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Bengals receiver Mohamed Sanu: What it’s like to be a stock

Baltimore Ravens v Cincinnati BengalsBaltimore Ravens v Cincinnati Bengals
Mohamed Sanu of the Cincinnati Bengals waves to fans as he walks off of the field after defeating the Baltimore Ravens 27-24 at Paul Brown Stadium on October 26, 2014Photograph by Andy Lyons — Getty Images

Even if you’re an NFL fan, you may not be familiar with Mohamed Sanu. But enough people believed in the Cincinnati Bengals wide receiver’s “brand value” to buy 164,300 shares of a Sanu “tracking stock” from Fantex.

The Sanu stock began trading on the secondary market last October, and on June 30 it will pay its first cash dividend of 20 cents per share, Fortune has learned exclusively.

This is the first dividend from a Fantex stock other than Vernon Davis, which has paid three. Of the five Fantex stocks that are actively trading, Sanu’s, at $13, has the highest price. (Only Sanu’s and Alshon Jeffery’s are above the $10 IPO price; Vernon Davis, the biggest name Fantex has taken public thus far, is down to $8 at the time of writing.)

A reminder, for the uninformed: Fantex stocks are not truly stocks in the athlete, but stocks in Fantex, the company, which owns a 10% equity stake in all future brand income of that athlete. Fantex pays each new signee a one-time fee (Sanu got $1.56 million), which it raises in the IPO. The stocks are meant to fluctuate based on the perceived value of the athlete, on and off the field.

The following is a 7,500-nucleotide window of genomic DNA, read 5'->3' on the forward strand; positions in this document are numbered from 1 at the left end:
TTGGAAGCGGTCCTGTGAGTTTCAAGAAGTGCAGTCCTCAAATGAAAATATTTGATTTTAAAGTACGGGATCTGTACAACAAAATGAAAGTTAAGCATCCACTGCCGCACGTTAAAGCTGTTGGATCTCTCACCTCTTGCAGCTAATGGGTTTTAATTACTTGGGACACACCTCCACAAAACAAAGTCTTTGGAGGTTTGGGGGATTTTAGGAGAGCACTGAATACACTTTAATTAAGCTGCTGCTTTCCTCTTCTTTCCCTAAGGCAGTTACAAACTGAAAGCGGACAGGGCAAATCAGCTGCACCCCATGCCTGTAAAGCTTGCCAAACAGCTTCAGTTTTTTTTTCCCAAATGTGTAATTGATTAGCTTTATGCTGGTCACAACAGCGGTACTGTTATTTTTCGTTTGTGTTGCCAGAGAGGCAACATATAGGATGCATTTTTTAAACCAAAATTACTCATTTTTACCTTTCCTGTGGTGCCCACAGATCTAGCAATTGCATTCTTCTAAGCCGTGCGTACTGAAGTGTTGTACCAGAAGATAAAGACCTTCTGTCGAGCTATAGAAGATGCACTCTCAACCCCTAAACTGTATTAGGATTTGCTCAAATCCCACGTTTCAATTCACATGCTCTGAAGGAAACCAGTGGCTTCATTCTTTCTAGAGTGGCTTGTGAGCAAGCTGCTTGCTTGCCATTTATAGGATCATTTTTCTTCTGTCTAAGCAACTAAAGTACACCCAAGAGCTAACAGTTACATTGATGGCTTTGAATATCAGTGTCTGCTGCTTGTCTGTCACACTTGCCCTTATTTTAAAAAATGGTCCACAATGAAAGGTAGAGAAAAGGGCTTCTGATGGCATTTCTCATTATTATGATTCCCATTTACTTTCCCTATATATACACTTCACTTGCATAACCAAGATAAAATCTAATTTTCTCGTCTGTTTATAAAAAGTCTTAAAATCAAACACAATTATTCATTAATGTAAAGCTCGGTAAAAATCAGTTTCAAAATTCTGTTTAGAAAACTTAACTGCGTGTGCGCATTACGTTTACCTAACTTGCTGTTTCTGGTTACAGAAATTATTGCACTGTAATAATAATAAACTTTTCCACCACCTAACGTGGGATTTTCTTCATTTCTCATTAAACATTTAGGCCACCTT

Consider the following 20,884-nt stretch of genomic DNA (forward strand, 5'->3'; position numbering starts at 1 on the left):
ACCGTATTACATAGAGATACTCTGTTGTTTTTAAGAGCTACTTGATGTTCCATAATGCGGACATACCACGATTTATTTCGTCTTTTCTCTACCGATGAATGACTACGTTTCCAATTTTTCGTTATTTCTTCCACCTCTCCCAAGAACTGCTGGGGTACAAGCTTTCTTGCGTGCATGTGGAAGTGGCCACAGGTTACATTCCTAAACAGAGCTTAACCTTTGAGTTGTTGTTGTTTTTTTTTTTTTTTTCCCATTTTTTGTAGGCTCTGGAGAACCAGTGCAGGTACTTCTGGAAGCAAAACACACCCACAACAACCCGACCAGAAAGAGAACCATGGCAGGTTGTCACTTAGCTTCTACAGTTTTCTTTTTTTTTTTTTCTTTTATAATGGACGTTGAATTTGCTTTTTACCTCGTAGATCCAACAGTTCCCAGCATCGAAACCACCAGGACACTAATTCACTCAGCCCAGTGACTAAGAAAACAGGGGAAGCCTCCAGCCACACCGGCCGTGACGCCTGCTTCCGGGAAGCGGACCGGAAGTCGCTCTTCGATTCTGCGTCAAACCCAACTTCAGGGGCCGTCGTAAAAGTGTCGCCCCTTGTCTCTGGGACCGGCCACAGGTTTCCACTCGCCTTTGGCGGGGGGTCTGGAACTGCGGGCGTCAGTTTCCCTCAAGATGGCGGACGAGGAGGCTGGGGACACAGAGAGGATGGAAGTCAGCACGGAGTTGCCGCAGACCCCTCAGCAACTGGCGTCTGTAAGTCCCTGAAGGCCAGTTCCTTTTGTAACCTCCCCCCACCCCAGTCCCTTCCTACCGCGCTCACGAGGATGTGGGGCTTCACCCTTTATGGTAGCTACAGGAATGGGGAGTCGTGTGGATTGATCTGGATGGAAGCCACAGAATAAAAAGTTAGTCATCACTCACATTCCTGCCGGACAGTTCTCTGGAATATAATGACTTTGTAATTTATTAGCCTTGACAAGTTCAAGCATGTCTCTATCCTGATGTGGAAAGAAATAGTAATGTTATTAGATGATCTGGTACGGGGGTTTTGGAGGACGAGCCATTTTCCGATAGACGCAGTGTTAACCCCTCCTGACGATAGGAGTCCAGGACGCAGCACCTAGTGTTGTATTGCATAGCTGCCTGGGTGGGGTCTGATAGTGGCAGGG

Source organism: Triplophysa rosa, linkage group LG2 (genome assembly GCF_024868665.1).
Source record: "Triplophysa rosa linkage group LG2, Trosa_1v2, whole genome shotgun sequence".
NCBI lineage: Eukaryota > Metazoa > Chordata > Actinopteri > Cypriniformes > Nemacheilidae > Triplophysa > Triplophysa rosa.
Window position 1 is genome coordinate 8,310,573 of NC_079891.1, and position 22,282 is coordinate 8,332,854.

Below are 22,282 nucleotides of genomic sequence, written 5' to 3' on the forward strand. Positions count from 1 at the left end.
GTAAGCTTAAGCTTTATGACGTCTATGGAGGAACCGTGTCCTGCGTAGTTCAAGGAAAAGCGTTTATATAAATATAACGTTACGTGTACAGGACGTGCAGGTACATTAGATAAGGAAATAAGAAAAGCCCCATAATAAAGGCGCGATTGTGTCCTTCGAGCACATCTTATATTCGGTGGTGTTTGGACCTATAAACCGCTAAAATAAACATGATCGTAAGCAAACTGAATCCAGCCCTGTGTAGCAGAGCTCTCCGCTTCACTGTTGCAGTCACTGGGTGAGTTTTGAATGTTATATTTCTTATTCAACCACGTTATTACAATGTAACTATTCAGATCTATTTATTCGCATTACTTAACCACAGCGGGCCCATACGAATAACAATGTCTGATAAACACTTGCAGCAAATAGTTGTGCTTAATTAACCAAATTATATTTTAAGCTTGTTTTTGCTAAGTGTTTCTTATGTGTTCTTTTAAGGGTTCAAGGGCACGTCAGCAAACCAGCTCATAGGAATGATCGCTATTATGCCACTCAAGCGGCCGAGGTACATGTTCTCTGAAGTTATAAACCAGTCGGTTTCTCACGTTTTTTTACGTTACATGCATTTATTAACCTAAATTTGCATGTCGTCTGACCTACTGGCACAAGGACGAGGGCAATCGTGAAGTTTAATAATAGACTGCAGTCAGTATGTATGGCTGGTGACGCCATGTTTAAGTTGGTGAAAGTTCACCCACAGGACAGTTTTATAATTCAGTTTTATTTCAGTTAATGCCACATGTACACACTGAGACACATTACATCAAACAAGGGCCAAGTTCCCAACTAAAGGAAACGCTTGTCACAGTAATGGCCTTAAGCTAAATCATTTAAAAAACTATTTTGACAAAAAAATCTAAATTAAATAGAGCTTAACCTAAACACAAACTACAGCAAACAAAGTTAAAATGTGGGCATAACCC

It all may seem pretty strange, but the stocks are paying dividends and the company continues to sign new pro athletes, so, by those metrics, the concept is working. (Fantex CEO Buck French has higher hopes that athlete stocks will become a new asset class for mainstream investors, which is a bit more unlikely.) Sanu, 25 and preparing for his fourth season in the NFL, spoke to Fortune by phone about his deal with Fantex. He spoke from his car while driving to the hospital for an appointment—he’s expecting his first child soon.

What follows is an edited transcript.

Fortune: When Fantex first approached you, did the concept seem strange to you?

Mohamed Sanu: I wouldn’t say the concept was strange—it was unique and different. And I liked that. I was intrigued by what they were trying to do with making everybody into more of a business… Which is the essence of what we already are. That was really intriguing to me and I wanted to jump on board.

What does it feel like to have people investing in a Mohamed Sanu stock?

Oh, I think it’s pretty awesome. I never thought anything like this would happen, but you never know, you just play the cards you dealt. I never thought I would be living in Kentucky, either. But I am.

Have you sought advice from the other players who’ve signed with Fantex?

I’ve spoken to Vernon [Davis] about it, not so much for advice but we talk about it because we all have unique experiences. He’s on the west side of the country, I’m on the east side, so we all have our different agendas. For example, he’s into broadcasting, and I’m more into learning about a lot of different things right now.

When you say you’re trying to learn about things, do you mean outside of football? Are you trying to set up for what’s next?

Yeah, you never know how long your football career is, man. You have to be prepared for life after football. There are a lot of guys who… football is all they have. And I love football to death, it got me here, it’s what I’ve been doing since I was nine years old, but football ends at a point in time and you’ve got to be prepared for life after football. You’ve got to be prepared to venture off and start a new path… to help your family be stabilized for the future.